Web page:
Two new midwifery e-books are 'works of art'
In setting out to design a new midwifery e-book, McMaster's Bruce Wainman and his colleagues were hoping to provide a fresh resource to students in a discipline that lacked any comprehensive textbooks of its own.
What they created are two unique, engaging learning tools useful to anyone doing primary care obstetrics, including physician assistants, nurses, midwives, nurse practitioners, and family medicine and obstetric residents.
The newly released e-texts entitled Pharmacology Revealed and Physical Assessment of the Well Woman and Newborn use text, audio, video and animation to explain concepts.
“Much of the material out there doesn’t reflect the Canadian reality or the dynamic nature of the subject material, and the printed word does a poor job of reflecting the dynamic nature of pharmacology,” said Wainman, director of the Education Program in Anatomy. He is an associate professor of pathology and molecular medicine who also teaches in the midwifery program.
A group of midwifery faculty, led by Wainman, developed the content from an existing McMaster midwifery course. They then utilized the team of technical and creative resources available through the anatomy lab — a group of designers, illustrators, videographers and composers — to “bring the ideas to life in these fully functional, enhanced e-books,” he said.
“These books are works of art in addition to being outstanding learning tools,” said Dr. Bill Orovan, associate dean of clinical services for the Faculty of Health Sciences.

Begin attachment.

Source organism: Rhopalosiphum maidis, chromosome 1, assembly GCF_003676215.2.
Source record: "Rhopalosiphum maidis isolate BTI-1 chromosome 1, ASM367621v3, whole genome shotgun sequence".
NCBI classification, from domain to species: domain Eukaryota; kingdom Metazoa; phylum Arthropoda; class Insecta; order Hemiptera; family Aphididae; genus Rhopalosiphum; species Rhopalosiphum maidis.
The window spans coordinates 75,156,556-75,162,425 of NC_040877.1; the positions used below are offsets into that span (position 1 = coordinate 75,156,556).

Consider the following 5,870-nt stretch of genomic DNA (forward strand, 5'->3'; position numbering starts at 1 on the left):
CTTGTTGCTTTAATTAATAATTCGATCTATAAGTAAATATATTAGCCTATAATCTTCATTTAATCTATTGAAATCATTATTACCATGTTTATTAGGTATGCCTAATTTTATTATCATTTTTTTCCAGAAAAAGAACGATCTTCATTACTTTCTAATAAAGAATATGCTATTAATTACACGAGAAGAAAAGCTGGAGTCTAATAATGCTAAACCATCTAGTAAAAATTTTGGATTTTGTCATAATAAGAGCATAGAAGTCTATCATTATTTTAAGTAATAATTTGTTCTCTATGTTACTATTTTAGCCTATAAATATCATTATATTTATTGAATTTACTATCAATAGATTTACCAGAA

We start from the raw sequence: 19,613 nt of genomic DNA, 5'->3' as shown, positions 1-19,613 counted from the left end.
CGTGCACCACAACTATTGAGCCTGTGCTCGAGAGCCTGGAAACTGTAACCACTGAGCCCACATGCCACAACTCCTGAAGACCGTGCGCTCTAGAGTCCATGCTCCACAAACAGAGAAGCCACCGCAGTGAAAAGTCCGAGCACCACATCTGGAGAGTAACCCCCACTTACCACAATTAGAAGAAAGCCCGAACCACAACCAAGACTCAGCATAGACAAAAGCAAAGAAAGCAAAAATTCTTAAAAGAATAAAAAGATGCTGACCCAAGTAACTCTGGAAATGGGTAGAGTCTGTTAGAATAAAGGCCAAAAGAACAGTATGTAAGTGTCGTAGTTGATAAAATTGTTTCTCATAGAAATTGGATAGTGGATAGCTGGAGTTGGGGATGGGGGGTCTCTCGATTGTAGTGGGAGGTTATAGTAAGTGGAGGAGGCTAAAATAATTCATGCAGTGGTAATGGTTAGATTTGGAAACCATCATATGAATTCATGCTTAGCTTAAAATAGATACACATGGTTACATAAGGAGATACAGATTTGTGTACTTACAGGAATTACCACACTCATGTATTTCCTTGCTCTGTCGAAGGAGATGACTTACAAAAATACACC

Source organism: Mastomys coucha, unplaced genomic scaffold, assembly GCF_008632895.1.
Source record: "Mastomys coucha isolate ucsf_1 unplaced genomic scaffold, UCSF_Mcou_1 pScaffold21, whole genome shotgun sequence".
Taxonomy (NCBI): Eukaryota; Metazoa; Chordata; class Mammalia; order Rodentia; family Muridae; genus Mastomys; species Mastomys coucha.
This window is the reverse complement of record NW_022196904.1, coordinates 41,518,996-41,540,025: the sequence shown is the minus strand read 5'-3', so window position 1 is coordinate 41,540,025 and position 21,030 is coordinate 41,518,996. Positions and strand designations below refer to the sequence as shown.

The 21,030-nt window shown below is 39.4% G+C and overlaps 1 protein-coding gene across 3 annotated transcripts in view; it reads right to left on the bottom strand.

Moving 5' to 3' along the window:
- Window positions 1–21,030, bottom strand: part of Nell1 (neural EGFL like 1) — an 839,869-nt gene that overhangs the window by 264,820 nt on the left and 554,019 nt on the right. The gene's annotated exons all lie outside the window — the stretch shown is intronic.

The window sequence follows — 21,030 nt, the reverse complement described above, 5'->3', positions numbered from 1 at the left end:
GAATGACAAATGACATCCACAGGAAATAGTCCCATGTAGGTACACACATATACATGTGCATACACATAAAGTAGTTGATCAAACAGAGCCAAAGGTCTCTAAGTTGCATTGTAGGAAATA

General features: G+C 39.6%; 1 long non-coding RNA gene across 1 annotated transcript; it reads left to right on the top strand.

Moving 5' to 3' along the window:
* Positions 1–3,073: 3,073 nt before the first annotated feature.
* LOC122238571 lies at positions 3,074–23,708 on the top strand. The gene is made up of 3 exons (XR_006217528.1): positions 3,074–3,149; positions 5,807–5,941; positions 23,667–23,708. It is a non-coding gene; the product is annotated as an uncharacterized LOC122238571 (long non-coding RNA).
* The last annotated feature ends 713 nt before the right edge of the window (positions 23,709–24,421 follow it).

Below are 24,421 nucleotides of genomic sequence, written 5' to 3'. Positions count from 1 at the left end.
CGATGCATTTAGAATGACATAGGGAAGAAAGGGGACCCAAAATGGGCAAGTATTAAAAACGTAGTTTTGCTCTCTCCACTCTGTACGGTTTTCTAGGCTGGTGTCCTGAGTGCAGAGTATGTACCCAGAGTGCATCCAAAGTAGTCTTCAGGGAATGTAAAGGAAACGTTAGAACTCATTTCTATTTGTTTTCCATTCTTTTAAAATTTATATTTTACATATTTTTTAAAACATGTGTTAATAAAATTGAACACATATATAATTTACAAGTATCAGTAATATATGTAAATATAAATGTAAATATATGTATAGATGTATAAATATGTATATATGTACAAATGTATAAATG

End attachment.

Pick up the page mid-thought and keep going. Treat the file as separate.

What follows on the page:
“Textbooks for midwifery have always been a challenge to secure — we are a small profession with a narrow but deep focus on the materials that we need to understand,” said Eileen Hutton, assistant dean of midwifery. “This means that often texts from other professions are either too broad or don’t cover the material in enough detail. Having our own midwifery-specific textbooks at a very reasonable cost of $40 each is an enormous benefit to our students and course tutors.”
Beth Murray-Davis is an assistant professor in the Department of Obstetrics and Gynecology who teaches midwifery and is a practicing midwife. She said a midwifery student might buy a $200 textbook and find maybe 10 per cent of the content useful, so the new e-books are very affordable by comparison.
She expects the e-books to become important resources to practicing midwives and especially to those in other areas of the world who don’t have access to textbooks.
Wainman is the lead author of the first e-book on pharmacology, which took about two-and-a-half years to develop. It is now the core text for midwifery students at McMaster and Ryerson University, and he anticipates programs at other universities across Canada will adopt it.
The second e-book on physical assessment took only four months to create because “in creating the first book the team discovered all the ways to make learning interactive and to engage learners,” said Murray-Davis, who was the lead on that e-book.
Features of both publications include: pop-up boxes on definitions, “did you know” facts and quizzes; videos embedded in text; links to notes, questions and resources; and case studies.
The reader can slow down or speed up audio and video, and the text for all videos is included, so viewing them is optional, said Wainman. He said this is great for people with learning disabilities and those with different learning styles.
The second e-book features interactive demonstration videos showing, among other things, how to do a blood pressure assessment; full newborn assessment; and feel the position of the baby.
The project was funded in part by the McMaster Institute for Innovation and Excellence in Teaching and Learning and by the Gender and Health Education Initiative Program.
Murray-Davis and Wainman said they see more opportunities in midwifery for future e-books, and an e-book on whiplash is in the planning stages.
Click here to purchase Pharmacology Revealed or Physical Assessment of the Well Woman and Newborn.